From Brian Keogh at Bethpage

Padraig Harrington found an unlikely ally in Tiger Woods just 48 hours before they battle for US Open glory in New York.

The Dubliner has been struggling to bed in some swing changes that have left his fans mystified after his triple major winning feats over the last two years.

But despite watching Harrington miss six cuts already this season, Woods reckons that the quest for perfection could signal even better times ahead for Ireland's top player.

Set to tee it up with Harrington and Masters champion Angel Cabrera for the first two rounds, Woods said: “After I won the Masters by 12, I changed my swing. People thought I was crazy for that. I said just wait. Just be patient with it. It will come around. And in '99 and 2000 I won 17 times.

“So sometimes you have to take a step or two back before you can make a giant leap forward. And that's the hard part, sticking through those periods.”

Harrington has no problem admitting that he is struggling with his game this season and thanks his lucky stars that he’s a golfer not a soccer player.

But he believes patience will pay off in the end as he tries to make his swing even better than the one that gave him three of the last seven major.

“My fans will have to be just like me and stay patient,” said the reigning Open and US PGA champion. “That’s where I am very lucky. I am self-managed - I am not like a football team.

“If I was a football team I would be on the subs’ bench at this stage. But as I am self-managed I can go out shape my own destiny.

“I have to be patient and wait for it to turn around. If it was a different game that would be a different story. Thankfully I am the boss when it comes to my golf. I have to stay patient and I expect everyone else to do the same.”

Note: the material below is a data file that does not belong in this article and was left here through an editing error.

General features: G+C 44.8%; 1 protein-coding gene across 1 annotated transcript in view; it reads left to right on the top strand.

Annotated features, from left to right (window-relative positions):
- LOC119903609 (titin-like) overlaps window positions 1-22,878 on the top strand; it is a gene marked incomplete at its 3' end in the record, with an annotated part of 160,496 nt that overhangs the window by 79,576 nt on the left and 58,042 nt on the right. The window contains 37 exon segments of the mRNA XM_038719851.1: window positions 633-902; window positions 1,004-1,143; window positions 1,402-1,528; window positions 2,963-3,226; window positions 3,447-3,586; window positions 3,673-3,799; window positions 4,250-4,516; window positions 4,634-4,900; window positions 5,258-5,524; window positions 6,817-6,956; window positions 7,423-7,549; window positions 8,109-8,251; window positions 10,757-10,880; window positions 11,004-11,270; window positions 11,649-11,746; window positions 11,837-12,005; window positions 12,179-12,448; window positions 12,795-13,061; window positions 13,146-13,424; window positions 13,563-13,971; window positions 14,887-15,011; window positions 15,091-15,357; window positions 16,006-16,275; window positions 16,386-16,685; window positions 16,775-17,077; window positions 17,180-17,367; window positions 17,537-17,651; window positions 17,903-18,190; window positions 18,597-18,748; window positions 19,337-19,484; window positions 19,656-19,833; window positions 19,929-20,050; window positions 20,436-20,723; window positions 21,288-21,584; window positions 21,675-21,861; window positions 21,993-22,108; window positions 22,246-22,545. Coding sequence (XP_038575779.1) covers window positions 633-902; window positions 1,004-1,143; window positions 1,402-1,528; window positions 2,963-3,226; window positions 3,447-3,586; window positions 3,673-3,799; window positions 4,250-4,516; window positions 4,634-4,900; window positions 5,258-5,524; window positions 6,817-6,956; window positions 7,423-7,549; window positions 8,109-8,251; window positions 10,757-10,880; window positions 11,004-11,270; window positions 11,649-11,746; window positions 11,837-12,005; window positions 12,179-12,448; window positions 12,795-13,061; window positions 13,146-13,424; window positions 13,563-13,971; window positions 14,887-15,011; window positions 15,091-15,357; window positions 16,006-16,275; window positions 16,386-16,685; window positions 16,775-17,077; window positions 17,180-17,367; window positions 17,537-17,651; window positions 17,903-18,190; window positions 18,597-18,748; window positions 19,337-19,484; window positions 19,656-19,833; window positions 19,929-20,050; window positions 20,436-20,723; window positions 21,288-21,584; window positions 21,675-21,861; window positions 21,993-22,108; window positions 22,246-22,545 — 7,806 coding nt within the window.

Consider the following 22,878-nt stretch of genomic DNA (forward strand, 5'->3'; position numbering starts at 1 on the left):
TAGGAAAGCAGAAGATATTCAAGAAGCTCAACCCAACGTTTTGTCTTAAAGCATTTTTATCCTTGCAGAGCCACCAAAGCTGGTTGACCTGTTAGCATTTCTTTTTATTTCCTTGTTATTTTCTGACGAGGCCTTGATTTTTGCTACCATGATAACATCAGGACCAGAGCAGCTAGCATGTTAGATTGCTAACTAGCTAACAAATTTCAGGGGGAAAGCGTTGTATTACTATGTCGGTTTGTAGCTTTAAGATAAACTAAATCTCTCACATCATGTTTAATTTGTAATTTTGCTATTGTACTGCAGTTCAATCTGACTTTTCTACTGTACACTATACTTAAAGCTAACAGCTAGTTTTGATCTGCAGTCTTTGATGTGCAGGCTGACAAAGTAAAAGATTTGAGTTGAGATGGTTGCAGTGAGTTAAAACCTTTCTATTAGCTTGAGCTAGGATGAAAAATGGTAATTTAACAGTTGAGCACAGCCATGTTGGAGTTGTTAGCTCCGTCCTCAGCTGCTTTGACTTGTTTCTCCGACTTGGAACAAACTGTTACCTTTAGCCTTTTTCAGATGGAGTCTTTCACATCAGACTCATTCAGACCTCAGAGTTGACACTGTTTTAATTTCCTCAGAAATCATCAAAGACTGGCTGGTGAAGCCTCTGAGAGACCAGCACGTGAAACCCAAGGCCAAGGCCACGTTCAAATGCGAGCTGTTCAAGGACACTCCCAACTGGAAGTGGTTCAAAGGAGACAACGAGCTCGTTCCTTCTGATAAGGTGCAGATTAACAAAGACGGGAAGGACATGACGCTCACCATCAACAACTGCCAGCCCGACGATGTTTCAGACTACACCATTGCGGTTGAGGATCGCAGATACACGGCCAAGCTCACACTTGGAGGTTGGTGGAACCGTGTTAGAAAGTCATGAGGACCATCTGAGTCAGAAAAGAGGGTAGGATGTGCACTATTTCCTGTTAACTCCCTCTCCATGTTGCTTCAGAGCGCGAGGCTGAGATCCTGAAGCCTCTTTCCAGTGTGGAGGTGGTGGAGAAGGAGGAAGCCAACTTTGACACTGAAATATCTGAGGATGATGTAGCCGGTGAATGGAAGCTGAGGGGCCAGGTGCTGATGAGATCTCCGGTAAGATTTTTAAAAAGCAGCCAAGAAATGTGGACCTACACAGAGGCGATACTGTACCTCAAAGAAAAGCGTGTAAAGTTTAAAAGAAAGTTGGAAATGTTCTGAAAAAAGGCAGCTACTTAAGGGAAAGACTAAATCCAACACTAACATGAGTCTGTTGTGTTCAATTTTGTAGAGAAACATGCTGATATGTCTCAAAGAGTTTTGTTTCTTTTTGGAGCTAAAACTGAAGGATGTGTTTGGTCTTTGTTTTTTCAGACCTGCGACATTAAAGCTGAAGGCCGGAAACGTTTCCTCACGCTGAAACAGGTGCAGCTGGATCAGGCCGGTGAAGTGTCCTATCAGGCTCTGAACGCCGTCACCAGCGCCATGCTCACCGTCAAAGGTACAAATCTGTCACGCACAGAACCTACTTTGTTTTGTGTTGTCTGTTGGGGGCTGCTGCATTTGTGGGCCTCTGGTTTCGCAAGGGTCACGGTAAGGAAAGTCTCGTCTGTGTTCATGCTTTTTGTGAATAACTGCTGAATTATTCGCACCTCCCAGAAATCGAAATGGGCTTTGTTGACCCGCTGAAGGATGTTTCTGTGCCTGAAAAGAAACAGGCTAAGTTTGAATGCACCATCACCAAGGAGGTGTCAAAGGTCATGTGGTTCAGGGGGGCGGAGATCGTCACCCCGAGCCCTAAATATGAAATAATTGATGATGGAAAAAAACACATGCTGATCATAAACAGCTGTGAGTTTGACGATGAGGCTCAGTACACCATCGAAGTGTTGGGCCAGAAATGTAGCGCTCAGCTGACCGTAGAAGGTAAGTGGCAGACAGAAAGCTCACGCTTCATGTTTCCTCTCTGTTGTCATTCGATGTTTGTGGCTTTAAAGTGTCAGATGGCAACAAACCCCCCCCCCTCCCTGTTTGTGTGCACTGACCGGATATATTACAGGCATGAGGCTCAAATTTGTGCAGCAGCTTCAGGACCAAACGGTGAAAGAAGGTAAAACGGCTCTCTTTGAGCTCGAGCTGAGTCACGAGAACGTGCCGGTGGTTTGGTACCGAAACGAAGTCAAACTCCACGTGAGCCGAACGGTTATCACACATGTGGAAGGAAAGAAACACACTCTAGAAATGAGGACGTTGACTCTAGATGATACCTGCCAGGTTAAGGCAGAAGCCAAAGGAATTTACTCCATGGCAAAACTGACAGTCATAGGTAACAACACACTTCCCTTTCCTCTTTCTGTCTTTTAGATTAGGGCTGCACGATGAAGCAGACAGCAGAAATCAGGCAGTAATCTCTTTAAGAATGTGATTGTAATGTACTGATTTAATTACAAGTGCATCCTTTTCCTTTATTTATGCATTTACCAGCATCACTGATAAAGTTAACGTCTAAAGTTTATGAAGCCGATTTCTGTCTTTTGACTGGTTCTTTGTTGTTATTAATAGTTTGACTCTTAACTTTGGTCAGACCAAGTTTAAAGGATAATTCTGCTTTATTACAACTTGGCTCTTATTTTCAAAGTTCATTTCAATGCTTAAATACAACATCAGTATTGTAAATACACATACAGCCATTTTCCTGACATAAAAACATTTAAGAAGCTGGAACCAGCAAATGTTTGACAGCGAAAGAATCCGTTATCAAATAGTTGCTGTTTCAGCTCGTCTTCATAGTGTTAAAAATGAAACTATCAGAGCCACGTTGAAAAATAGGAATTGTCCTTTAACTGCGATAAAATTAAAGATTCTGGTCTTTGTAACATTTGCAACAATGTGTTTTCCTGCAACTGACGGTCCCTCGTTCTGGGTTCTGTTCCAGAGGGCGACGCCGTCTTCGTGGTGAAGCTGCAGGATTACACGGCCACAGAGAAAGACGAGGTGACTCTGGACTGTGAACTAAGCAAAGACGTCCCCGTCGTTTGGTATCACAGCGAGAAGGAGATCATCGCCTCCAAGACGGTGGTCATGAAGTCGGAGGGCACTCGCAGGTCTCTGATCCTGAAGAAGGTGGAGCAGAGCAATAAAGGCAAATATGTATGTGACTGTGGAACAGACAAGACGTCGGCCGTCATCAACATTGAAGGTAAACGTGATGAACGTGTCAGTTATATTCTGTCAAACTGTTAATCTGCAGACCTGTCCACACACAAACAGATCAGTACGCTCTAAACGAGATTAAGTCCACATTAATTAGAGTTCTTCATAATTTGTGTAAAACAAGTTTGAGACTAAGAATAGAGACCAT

Woods knows that Harrington has the determination to grin out a score on a course that will play long and tough after recent rain.

He said: “Anyone can do it when they're hot. But to grind it out and suck it up and get it done somehow and turn it around, that could cost you a tournament, a round that keeps you in the tournament, those are testing times. Plus everyone's always asking you about it, too.

“Every round you finish, you complete, someone asks you about your swing changes, is it worth it, blah, blah, blah and you keep getting it all the time until you turn it around.”

Playing with Woods will be a two-edged sword for Harrington, who will be in the spotlight of the golfing world for two days.

But he is looking forward to the challenge, explaining: “Both the guys are good to play with, easy to play with, so I'm happy with that draw.

“Obviously I have to manage the fact that there will be a bigger gallery than normal. There will be a bit more of a buzz about it, and that can be a positive and a little bit of a negative.

“You have to get used to having 50 photographers trying to take a photograph and things like that. You're on tee boxes waiting to hit your tee shot and you actually have to wait for the photographers to settle.

“There's no negative about that, you just have to accept it and work with it, and it takes a while to get used to that. You become used to it.”

Harrington just wants to find some form on a course that will test the best to the limit.

He doesn’t know what to expect but hopes for the best, insisting: “I haven't played very well and certainly haven't made things happen.

“But I have to assume that my swing will be there on Thursday and just stick with what I am doing. As we say at home, when the storm comes it is too late to get up and patch the roof. So I've got to accept what I've got this week."